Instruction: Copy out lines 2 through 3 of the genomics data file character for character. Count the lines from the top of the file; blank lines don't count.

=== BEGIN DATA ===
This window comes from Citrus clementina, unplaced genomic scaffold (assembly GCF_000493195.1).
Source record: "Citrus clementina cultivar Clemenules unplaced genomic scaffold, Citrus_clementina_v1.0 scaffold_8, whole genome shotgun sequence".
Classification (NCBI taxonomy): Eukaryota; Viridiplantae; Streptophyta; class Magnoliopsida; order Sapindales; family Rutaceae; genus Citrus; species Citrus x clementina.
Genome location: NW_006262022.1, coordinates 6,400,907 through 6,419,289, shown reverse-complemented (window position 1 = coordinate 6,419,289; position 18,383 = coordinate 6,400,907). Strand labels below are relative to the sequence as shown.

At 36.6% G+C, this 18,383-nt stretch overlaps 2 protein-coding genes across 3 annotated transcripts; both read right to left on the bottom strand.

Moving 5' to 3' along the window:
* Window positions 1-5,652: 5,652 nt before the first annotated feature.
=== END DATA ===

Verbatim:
Source record: "Citrus clementina cultivar Clemenules unplaced genomic scaffold, Citrus_clementina_v1.0 scaffold_8, whole genome shotgun sequence".
Classification (NCBI taxonomy): Eukaryota; Viridiplantae; Streptophyta; class Magnoliopsida; order Sapindales; family Rutaceae; genus Citrus; species Citrus x clementina.